PreS-Gr. 2. In feudal Japan, a daimyo (powerful lord) is humiliated when a greedy, bullying rat takes over his castle, eats his food, and intimidates everyone. The daimyo seeks help from a shrine famous for training samurai cats. Two magnificent feline warriors arrive, but the rat effortlessly overpowers them. Desperate, the lord requests the toughest cat of all, and he is surprised when scrawny, aged Neko Roshi hobbles in. He is even more surprised when the cat refuses the rat’s invitations to fight. As time passes, the rat’s behavior grows more egregious, but Neko Roshi ignores the rodent–until it finally traps itself and leaves the castle defeated. Kimmel tempers the folktale’s heavy message about passive resistance with humorous, perfectly paced language that is ideal for read-alouds, and the characters in Gerstein’s colorful, detailed drawings are irresistible–the saggy-jowled hound in robes; the buffoonish, wildly costumed daimyo bulldog; the scruffy, shrunken Neko Roshi; and, best of all, the pot-bellied, gleefully wicked “barbarous rat,” who is more comic foil than villain. An author’s note offers some historical background and sources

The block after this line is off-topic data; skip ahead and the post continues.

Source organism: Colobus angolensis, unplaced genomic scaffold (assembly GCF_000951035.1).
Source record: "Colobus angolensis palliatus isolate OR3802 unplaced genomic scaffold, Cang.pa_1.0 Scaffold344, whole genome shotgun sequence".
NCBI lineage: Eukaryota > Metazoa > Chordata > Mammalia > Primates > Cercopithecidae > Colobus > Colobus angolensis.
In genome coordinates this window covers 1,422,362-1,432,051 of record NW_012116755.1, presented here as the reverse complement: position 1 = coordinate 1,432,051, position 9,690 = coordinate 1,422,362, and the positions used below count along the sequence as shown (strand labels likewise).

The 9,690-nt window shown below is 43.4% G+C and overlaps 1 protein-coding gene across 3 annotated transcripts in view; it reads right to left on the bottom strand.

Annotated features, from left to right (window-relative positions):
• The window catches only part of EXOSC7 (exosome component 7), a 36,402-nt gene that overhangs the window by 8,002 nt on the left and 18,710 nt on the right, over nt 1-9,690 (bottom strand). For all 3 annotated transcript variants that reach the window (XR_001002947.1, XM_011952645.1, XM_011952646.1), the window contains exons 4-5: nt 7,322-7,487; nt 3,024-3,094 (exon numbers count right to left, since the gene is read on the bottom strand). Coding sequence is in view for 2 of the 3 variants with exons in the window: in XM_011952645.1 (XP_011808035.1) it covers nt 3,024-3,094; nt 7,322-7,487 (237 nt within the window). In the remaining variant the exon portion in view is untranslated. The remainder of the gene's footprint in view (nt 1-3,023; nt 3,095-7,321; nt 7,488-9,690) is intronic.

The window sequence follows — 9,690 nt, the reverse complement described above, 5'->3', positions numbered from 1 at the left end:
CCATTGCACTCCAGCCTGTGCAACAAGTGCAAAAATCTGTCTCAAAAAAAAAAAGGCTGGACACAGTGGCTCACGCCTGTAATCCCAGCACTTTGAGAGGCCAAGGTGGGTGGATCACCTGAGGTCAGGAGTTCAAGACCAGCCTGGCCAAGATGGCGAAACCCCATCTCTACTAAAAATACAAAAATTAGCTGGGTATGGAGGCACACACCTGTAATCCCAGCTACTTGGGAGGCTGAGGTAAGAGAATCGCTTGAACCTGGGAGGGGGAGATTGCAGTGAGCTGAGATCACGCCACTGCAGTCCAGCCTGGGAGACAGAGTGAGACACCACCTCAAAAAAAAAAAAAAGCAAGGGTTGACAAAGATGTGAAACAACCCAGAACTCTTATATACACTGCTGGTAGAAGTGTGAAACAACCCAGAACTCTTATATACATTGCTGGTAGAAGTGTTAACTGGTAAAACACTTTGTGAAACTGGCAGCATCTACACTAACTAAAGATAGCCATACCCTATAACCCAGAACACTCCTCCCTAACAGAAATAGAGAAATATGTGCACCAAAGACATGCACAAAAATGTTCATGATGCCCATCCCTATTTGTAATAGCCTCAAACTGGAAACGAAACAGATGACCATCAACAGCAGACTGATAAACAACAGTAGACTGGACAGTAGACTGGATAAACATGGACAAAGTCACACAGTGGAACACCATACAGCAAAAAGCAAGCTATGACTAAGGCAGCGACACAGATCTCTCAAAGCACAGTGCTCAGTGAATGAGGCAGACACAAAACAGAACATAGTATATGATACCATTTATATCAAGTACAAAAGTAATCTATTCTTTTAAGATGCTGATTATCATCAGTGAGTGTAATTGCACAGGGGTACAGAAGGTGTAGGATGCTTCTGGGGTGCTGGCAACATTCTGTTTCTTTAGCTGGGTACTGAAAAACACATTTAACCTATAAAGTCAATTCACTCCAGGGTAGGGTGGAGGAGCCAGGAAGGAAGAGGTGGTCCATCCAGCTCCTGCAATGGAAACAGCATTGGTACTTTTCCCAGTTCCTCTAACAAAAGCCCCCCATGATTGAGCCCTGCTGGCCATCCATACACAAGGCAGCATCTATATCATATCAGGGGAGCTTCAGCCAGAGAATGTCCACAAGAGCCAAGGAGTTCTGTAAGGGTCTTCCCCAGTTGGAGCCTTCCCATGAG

Discuss having dogs, cats and rats or gerbils as pets.
Ask how pets, dogs and cats or cats and gerbils, get along at the reader’s home.
Discuss how to handle conflict at home or at school.
This tale introduces Japanese words and their meanings.
Start a discussion about Japan and its islands and culture.

Related Books
The Beckoning Cat ISBN-978-0823420513
The Boy Who Drew Cats ISBN-978-0486403489
Japanese Celebrations: Cherry Blossoms, Lanterns and Stars ISBN-978-0804836586

Variant of the Three Little Pigs

Three Little Daissies

Brett, Jan. 2010. Three Little Daissies. New York: Putnam Juvenile.
ISBN: 978-0399254994

Plot Summary
This is an African variant of the Three Little Pigs. In this tale the three Daissie sisters, Mimbi, Pimbi and Timbi cross a desert in Southern Africa to find new homes. The sisters wear the bright clothing and flat turbans of the Herero women of Namibia while searching for a place to live that is cooler, less crowded and safe from eagles. The Eagle in the tale manages to capture Mimbi and Pimbi leaving Timbi to save her sisters and her home. The repetitive phrase, “I’ll flap and I’ll clap and I’ll blow your house in!” is similar to the phrase used by the wolf in the Three Little Pigs. The eagle meets a different ending than the wolf in the Three Little Pigs.